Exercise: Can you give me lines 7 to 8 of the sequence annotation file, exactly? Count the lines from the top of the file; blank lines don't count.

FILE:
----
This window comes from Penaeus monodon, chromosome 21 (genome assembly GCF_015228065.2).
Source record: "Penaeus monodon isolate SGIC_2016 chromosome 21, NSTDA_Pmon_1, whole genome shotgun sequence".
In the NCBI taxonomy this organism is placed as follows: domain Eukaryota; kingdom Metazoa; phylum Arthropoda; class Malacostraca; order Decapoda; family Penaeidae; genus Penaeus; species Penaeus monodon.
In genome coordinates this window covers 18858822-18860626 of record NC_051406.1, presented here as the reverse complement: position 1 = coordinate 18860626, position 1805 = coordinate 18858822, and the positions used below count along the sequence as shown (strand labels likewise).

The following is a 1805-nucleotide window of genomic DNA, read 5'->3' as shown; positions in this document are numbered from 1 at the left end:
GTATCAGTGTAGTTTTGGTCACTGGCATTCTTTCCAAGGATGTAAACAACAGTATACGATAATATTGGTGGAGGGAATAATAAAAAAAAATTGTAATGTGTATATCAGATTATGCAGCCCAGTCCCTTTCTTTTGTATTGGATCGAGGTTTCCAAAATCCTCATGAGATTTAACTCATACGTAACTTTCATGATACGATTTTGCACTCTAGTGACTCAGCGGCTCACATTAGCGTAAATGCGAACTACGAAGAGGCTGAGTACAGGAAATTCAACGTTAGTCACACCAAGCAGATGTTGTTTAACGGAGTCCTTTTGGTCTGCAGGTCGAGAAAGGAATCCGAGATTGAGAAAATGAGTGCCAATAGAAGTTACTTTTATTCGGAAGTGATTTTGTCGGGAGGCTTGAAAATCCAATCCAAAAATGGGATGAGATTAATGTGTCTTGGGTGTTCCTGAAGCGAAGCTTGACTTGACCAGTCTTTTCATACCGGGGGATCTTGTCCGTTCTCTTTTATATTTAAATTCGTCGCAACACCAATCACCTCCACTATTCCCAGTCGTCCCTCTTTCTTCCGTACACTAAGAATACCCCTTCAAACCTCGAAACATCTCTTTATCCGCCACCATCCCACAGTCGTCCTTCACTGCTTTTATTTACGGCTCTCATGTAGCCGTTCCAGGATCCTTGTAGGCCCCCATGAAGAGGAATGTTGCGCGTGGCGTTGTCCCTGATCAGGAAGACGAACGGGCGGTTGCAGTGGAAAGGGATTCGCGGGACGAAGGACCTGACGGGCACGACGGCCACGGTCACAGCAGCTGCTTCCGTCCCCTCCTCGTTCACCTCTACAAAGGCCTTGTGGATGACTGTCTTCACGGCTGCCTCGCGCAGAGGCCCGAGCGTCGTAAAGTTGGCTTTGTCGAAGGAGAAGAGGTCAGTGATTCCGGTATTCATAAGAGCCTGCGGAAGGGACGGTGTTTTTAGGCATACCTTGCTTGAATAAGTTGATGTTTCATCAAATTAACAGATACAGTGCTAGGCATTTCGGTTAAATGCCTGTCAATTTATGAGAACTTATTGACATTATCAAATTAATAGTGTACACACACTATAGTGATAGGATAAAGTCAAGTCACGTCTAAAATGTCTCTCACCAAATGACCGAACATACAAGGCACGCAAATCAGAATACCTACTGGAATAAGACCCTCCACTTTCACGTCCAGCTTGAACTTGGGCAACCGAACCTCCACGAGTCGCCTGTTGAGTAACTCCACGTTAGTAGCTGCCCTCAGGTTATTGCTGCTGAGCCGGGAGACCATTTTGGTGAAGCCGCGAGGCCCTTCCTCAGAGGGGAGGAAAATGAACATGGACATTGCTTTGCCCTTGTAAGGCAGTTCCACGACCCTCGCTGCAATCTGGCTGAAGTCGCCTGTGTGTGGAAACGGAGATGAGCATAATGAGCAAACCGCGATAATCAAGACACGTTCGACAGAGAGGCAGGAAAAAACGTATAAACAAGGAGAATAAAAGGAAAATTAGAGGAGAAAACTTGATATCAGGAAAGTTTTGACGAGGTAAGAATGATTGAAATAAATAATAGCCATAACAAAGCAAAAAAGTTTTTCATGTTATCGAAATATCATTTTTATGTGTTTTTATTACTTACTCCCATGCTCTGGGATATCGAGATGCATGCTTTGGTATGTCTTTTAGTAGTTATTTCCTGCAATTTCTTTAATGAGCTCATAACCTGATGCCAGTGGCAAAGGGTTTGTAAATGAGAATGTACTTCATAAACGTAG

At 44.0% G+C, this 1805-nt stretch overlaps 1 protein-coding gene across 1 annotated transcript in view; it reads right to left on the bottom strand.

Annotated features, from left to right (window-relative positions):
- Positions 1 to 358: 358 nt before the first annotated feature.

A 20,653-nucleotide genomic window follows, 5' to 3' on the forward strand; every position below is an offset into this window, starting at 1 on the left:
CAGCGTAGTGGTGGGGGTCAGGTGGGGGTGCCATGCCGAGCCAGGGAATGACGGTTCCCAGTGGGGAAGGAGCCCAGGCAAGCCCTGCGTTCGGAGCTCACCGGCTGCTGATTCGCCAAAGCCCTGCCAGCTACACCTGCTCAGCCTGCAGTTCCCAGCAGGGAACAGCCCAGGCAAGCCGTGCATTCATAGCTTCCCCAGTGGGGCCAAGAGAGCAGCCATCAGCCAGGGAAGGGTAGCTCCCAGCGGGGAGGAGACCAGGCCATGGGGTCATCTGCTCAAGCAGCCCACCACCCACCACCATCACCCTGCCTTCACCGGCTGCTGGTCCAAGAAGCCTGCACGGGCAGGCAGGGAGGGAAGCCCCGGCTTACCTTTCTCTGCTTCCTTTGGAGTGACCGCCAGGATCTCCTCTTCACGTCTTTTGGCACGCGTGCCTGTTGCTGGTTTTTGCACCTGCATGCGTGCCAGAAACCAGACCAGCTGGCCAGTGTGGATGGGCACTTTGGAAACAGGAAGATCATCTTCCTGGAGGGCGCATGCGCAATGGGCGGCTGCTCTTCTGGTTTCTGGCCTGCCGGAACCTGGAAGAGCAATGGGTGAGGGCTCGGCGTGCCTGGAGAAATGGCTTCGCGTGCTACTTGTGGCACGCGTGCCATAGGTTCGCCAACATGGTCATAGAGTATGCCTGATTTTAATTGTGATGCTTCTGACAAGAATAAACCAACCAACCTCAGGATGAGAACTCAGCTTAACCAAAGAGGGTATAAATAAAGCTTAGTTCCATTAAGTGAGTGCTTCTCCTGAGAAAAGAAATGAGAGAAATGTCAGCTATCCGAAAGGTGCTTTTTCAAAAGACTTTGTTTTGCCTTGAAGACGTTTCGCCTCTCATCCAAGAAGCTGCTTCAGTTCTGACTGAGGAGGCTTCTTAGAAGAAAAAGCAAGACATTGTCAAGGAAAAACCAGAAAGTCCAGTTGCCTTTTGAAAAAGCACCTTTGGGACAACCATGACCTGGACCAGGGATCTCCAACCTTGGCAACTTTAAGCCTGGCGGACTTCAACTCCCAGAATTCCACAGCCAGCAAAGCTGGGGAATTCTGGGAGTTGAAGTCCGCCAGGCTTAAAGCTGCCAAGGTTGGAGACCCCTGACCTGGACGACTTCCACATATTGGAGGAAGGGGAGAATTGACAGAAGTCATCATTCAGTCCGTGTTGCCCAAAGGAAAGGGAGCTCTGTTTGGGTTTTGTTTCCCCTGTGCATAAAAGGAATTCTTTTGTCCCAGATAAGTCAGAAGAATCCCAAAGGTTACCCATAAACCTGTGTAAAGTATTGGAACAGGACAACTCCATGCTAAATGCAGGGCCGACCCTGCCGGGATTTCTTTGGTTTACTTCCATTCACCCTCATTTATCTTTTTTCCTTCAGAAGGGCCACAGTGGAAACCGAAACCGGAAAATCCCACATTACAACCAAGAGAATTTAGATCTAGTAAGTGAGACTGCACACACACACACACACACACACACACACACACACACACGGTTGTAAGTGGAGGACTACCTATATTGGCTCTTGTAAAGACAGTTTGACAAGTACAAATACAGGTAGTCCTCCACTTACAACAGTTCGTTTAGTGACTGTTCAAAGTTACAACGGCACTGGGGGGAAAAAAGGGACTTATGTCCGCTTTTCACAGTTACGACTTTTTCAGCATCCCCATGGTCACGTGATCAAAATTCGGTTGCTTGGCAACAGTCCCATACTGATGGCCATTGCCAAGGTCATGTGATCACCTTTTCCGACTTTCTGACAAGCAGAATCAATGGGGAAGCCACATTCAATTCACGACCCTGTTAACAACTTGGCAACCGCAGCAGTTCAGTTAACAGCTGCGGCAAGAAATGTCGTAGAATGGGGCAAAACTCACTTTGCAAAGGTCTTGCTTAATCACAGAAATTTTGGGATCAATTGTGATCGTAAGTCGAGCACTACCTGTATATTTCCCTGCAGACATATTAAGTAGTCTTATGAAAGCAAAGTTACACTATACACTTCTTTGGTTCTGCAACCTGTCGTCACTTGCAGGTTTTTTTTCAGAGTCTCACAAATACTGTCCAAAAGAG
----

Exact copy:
At 44.0% G+C, this 1805-nt stretch overlaps 1 protein-coding gene across 1 annotated transcript in view; it reads right to left on the bottom strand.

Annotated features, from left to right (window-relative positions):